The wise grieve neither for the dead, nor for the living.
—Bhagavad Gita, 2:11
We are all born in fear. We sense the vulnerability of a body made of soft flesh, obsess about all the things that could bring harm to it, and know that our lives are uncertain. How long will I live? How will my life end? How much pain will I need to endure? To document all the things that make us fearful would require a super computer, but perhaps the biggest fear we have is the end of “me.”
Most of us cope with this unresolvable fear by thinking our demise will happen “someday” (just not today). As a society, we don’t like to talk much about death. We mostly choose to ignore it by means of creating the illusion of a never-ending youth. But what you choose to ignore will always find other means to get your attention. Another grey hair, another wrinkle, another “senior moment” might be all it takes to remind you that your time is coming and will soon be up. Or perhaps it’s a debilitating illness or an accident that shows you how temporary and passing good health can be. Death waits patiently for each one of us knowing that it always wins.
If we look closely at the source of our fear, we find beliefs and stories we tell ourselves. These stories are really just thoughts. If I believe I am the body and the ego, death becomes a thought I cannot bare. Vedanta shows us there is no death, only change. Because that which you aren’t (the body) just gets recycled and that which you are (the Self) never dies.
The body is constantly changing. Where is the body you had when you were a baby? That body had to die so a new one could come forth. When we’re young, we welcome the change of the body, we don’t regret no longer having our baby body. In fact, we’re anxious to be rid of it—just ask any kid on the playground who will proudly tell you with chest puffed out, “I’m all grown up.” It’s not until we’re past our prime that we wish the body would never change. Nevertheless, change it must.
The body is constantly modifying itself, throwing away old cells and generating new ones. The body you currently have isn’t even the same body you had 7 years ago! Nothing is kept for very long. As we get older, we even lose our physical appearance so that old friends from high school may barely recognize us.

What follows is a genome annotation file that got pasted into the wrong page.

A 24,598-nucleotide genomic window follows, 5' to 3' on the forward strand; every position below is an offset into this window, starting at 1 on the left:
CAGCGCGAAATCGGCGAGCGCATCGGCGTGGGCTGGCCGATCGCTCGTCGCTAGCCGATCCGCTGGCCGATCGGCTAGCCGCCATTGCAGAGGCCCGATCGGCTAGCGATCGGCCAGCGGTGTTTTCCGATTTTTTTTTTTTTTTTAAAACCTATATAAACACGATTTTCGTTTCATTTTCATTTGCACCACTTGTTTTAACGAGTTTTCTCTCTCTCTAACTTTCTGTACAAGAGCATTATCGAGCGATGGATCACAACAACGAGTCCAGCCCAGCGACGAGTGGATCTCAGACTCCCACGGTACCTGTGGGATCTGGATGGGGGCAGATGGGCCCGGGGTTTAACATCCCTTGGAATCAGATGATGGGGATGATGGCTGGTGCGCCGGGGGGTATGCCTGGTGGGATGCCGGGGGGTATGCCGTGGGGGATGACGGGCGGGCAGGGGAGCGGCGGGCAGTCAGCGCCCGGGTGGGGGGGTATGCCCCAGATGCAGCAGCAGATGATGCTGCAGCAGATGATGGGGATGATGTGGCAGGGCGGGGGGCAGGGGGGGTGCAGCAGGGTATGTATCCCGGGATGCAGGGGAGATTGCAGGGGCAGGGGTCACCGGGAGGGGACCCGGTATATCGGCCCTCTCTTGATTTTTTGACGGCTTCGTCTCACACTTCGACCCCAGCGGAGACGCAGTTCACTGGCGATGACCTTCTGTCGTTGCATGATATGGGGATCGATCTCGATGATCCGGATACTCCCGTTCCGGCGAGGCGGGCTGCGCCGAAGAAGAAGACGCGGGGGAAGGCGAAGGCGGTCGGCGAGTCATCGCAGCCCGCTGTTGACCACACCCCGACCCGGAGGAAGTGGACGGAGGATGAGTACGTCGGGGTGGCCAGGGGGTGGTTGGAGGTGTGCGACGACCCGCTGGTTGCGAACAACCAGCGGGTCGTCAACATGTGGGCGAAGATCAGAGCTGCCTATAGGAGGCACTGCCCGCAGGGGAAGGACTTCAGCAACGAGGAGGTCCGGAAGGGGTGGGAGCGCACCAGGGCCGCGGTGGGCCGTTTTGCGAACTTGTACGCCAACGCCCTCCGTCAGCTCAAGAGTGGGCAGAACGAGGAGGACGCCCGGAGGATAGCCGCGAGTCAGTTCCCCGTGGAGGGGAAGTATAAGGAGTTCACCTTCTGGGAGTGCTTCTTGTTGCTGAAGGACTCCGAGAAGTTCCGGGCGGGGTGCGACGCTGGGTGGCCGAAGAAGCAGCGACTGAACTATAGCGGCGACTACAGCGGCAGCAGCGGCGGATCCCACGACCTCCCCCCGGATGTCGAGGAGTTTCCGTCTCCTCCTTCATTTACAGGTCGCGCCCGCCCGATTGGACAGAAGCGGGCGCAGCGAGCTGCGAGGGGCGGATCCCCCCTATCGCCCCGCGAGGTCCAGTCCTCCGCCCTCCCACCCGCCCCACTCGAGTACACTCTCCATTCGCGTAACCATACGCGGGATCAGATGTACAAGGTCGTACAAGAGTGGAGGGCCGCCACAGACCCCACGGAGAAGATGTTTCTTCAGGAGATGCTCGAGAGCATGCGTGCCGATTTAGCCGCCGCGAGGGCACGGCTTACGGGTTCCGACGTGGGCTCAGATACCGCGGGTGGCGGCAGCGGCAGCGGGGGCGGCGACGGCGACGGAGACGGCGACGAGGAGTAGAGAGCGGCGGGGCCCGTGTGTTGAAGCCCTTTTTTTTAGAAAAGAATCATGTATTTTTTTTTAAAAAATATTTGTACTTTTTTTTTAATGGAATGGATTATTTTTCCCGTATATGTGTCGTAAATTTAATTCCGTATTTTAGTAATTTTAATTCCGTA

The body is an insentient aggregate of what Vedanta refers to as the basic elements—space, air, fire, water, and earth. We come from the earth via ingestion of food, hence Vedanta’s name for the gross body, annamaya kosha or “food sheath.” When we die, our body returns back to the earth and is recycled, as is everything else in the field of experience. Nothing is actually born or dies. Everything that constitutes a body is simply taken out of the environment, borrowed for some time, and then returned before becoming something else. Like fruit on a fruit tree, the Earth literally grows us.
What about the mind, intellect and ego or what Vedanta collectively refers to as the subtle body? Vedanta shows us that we cannot be that either. Like the physical gross body, the subtle body is constantly changing and ingesting content also. The subtle body, as Vedanta teacher James Swartz says, is a consumer of experience “the mind constantly chews emotion, the intellect eats ideas and the ego gobbles any experience it believes it will make it feel adequate and happy.” The subtle body holds memories, but is mostly occupied with whatever it has most recently consumed. The reason for this is because everything we experience leaves an impression. The mind is constantly being conditioned by what it experiences and by the lasting effects of those experiences.